June 8 (Bloomberg) -- Canada’s economy may be slowing, according to reports on jobs, trade and housing due to be released today, just three days after the central bank said the country’s economic momentum was intact.
Employment growth in the world 10th-largest economy is forecast to slow while the country’s trade surplus may narrow, according to economists surveyed by Bloomberg. The federal housing agency will also report housing starts for May, which are projected to fall to a pace of 215,000 units from 244,800.
Bank of Canada policy makers led by Governor Mark Carney held their key interest rate at 1 percent on June 5 and said the country’s underlying economic momentum is in line with projections, even after first-quarter growth that trailed its earlier forecast and as risks posed by Europe’s debt crisis intensify.
“Canada’s growth rate is slowing, and it was not at a feverish pace before,” said Derek Burleton, deputy chief economist at Toronto-Dominion Bank in Toronto.
The Canadian dollar fell to a six-month low of C$1.0447 per U.S. dollar this week, and traded for about C$1.0275 yesterday. Some investors are betting the central bank will cut its key rate by December, trading in overnight index swaps shows.
The economy grew at a 1.9 percent annualized pace between January and March, Statistics Canada said June 1, less than the central bank’s 2.5 percent forecast. Consumer spending grew at the slowest pace in three years, the statistics agency said.
Finance Minister Jim Flaherty said June 4 he’s prepared to offer fresh stimulus if it’s required and that growth so far this year has been about what he expected. “These continue to be sensitive times,” Flaherty said in Toronto. His March budget also proposed cuts in government jobs to help balance the budget.
It’s too soon for policy makers to react to signs of a slowdown given some contradictory risks from abroad, said John Clinkard, chief economist at Deutsche Bank Canada in Toronto. European leaders are still working on a solution to the region’s debt crisis, while the U.S. Federal Reserve said June 6 that the U.S. economy maintained a moderate pace of growth as factory output rose and the real-estate market improved.
“The Bank will hang tough for a while given that the U.S. data flow is still positive and there is still so much uncertainty about Europe,” Clinkard said. “If the job data is really negative it will possibly limit their scope for action.”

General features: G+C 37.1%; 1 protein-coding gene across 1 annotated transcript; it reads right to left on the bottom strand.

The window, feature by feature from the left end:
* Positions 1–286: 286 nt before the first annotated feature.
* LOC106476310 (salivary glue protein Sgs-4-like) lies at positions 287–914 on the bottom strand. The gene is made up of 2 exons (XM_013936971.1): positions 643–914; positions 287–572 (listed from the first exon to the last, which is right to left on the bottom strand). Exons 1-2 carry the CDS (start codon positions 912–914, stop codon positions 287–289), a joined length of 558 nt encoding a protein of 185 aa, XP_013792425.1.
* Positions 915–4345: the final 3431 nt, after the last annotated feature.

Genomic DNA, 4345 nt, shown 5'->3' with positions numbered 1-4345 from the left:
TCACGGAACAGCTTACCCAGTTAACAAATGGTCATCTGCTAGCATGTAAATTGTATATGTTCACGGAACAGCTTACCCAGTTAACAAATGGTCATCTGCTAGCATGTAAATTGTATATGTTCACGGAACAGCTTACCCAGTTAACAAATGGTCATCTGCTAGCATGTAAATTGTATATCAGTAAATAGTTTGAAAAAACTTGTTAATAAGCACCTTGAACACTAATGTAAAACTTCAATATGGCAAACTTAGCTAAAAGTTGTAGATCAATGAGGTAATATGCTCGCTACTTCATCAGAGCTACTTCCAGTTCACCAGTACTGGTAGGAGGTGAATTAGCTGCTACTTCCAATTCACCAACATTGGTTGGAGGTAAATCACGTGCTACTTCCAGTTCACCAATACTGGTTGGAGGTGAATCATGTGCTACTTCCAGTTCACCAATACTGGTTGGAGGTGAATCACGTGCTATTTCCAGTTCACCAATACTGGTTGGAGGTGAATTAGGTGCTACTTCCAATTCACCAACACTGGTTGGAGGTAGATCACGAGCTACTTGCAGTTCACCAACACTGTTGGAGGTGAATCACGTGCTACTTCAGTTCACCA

Today’s reports follow data from earlier this year when Canada reported the biggest two-month increase in employment in more than three decades and the fastest pace of housing starts since 2007.
Canada’s trade surplus has narrowed from C$3.2 billion in December. If the country does avoid a deficit, it would mark the sixth straight monthly surplus -- the longest stretch since late 2008 when the country was sliding into a recession.
“Deterioration in the balance is only really a bearish signal for the economy if it comes from weak exports,” said Avery Shenfeld, chief economist at CIBC World Markets in Toronto. “If it’s due to strength in imports it can simply reflect strong Canadian demand,” said Shenfeld, the most accurate trade forecaster in Bloomberg surveys over the past two years, who predicts today’s report will show the surplus being erased.
A slowdown in housing would probably be welcomed by the central bank, which said this week that some withdrawal of monetary stimulus “may become appropriate” and that strength in housing had led the recovery to become “less balanced,” said Ian Pollick, senior fixed income strategist at RBC Capital Markets in Toronto.
“In my mind, the Bank maintained its hawkish forward-looking language for a reason, as growing domestic imbalances created in the wake of low rates is beginning to have an effect on the real economy,” Pollick said.
Demand for homes, along with public works projects and energy projects, has helped drive the share of Canadian employment involved in construction to a record high.
The central bank’s rate has been at 1 percent since September 2010, the longest pause since the 1950s, while five-year mortgage rates have been at or near record lows most of this year, averaging 5.44 percent last week.
Meanwhile some companies tied to global demand are announcing job cuts. Bombardier Recreational Products Inc., which makes Sea-Doo watercraft and Ski-Doo snowmobiles, said May 31 it will shift some production to Mexico from Valcourt, Quebec, while telecommunications equipment-maker DragonWave Inc. said June 4 it is cutting 68 jobs in Ottawa and Israel.
To contact the reporter on this story: Greg Quinn in Ottawa at email@example.com